Similarity of Attributes by External Probes

Gautam Das, Heikki Mannila and Pirjo Ronkainen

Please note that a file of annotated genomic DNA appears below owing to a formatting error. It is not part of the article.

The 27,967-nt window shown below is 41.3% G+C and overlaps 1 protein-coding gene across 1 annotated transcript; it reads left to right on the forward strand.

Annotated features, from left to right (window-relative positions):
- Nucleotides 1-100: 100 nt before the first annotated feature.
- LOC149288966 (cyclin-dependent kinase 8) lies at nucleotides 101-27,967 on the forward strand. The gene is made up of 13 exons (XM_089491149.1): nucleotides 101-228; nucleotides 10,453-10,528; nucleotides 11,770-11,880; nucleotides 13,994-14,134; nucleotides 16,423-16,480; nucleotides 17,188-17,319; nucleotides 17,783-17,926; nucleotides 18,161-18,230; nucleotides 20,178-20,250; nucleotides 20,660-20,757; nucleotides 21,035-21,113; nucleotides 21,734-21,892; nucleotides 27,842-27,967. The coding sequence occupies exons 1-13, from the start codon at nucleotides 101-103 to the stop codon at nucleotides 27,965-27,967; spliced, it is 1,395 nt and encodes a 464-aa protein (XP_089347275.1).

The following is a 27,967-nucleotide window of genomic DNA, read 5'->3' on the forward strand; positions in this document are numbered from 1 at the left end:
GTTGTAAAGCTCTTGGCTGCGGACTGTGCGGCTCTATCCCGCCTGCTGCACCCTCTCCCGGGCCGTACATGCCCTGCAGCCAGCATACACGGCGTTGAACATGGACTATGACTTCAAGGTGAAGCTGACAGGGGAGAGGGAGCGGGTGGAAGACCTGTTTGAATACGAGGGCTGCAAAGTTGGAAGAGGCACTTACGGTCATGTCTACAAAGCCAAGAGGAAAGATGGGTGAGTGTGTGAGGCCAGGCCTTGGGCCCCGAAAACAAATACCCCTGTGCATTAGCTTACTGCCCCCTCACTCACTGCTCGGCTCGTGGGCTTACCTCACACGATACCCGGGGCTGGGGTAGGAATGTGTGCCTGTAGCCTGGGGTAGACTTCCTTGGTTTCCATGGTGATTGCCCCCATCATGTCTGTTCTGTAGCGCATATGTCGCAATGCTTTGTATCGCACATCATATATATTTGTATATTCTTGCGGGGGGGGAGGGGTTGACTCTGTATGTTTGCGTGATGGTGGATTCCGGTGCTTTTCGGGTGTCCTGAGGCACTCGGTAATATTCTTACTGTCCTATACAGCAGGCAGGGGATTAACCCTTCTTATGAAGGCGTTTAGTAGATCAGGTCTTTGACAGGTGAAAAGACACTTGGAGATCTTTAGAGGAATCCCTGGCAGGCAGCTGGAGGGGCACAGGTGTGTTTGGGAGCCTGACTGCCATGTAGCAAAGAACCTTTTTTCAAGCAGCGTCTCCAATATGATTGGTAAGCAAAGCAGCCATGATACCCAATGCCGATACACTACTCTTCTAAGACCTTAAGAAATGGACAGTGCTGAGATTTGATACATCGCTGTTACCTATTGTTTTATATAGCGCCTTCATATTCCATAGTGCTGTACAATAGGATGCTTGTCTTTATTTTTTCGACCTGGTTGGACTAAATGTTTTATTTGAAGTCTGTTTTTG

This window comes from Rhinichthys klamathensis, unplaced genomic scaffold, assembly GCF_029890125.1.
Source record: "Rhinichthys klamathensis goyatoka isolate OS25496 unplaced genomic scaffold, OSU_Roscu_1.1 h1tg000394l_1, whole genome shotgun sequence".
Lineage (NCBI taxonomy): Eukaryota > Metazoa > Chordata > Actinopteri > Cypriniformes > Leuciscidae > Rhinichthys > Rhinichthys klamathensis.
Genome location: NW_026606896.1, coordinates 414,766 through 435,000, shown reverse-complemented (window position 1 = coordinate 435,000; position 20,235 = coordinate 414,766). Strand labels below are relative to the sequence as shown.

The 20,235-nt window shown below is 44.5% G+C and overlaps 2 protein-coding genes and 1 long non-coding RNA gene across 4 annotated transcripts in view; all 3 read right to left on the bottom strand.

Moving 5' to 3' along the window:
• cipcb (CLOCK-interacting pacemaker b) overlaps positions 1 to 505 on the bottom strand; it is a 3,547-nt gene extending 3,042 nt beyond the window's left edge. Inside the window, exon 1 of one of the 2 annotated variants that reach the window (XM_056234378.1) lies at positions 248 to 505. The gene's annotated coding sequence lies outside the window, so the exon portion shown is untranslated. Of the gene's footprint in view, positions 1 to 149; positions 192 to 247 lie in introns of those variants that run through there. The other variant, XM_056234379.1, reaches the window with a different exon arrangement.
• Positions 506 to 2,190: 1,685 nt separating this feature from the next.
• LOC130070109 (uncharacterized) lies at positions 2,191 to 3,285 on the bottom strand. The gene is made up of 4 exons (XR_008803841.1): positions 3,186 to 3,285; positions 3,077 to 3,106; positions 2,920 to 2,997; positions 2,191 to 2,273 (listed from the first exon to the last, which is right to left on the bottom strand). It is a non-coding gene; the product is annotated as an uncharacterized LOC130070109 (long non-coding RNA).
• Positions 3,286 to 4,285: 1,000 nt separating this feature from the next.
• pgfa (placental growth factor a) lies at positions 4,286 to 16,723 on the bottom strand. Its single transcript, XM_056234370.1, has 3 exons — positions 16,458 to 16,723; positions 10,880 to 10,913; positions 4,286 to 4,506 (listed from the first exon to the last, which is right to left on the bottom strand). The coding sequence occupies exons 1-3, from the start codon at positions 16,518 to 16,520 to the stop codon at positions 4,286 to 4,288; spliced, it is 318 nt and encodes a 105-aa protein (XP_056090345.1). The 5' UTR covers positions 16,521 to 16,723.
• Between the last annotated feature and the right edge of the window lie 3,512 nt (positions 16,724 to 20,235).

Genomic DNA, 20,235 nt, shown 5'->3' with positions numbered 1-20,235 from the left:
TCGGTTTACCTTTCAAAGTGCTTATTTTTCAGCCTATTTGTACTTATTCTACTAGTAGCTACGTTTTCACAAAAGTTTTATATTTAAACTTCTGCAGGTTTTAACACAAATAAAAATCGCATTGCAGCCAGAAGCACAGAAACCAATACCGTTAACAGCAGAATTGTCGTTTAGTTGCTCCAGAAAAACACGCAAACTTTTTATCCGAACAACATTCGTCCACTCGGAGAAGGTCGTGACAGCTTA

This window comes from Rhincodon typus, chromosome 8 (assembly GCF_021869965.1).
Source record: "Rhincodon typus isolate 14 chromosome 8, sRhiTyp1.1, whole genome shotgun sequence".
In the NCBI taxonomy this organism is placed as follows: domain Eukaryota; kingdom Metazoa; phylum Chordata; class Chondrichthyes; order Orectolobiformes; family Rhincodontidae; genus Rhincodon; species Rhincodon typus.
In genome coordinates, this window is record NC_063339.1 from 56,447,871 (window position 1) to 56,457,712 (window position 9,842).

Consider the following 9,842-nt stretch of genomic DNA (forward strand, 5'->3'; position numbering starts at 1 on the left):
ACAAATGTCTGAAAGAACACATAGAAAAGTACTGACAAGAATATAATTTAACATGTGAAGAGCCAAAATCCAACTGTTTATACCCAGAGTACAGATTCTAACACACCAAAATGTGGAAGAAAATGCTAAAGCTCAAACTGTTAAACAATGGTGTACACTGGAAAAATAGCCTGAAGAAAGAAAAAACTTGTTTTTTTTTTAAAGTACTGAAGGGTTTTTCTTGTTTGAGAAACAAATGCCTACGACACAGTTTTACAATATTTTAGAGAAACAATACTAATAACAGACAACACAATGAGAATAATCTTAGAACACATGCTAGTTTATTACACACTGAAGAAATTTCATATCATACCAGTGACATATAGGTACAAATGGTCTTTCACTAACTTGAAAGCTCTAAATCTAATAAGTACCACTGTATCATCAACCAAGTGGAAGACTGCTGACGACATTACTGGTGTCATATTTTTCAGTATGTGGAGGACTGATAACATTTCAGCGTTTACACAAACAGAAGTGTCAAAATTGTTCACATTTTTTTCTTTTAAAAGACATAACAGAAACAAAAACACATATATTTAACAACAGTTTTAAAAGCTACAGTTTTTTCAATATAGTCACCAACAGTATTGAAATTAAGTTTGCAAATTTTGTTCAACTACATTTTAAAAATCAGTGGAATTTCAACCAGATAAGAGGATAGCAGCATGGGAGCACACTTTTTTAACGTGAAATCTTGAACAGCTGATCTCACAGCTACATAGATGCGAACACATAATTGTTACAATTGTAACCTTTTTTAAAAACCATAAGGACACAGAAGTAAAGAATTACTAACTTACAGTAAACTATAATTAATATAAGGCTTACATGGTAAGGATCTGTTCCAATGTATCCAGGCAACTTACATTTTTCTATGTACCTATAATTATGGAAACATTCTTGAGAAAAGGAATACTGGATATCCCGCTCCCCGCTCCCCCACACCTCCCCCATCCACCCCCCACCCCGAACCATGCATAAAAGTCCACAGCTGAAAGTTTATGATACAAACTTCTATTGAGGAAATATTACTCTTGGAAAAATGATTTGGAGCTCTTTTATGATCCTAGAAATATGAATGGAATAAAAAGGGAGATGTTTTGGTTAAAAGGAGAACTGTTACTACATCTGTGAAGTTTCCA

In data mining, similarity or distance between attributes is one of the central notions. Such a notion can be used to build attribute hierarchies etc. Similarity metrics can be user-defined, but an important problem is defining similarity on the basis of data. Several methods based on statistical techniques exist. For defining the similarity between two attributes A and B they typically consider only the values of A and B, not the other attributes. We describe how a similarity notion between attributes can be defined by considering the values of other attributes. The basic idea is that in a 0/1 relation r, two attributes A and B are similar if the subrelations \sigma_{A=1}(r) and \sigma_{B=1}(r) are similar. Similarity between the two relations is defined by considering the marginal frequencies of a selected subset of other attributes. We show that the framework produces natural notions of similarity. Empirical results on the Reuters-21578 document dataset show, for example, how natural classifications for countries can be discovered from keyword distributions in documents. The similarity notion is easily computable with scalable algorithms.


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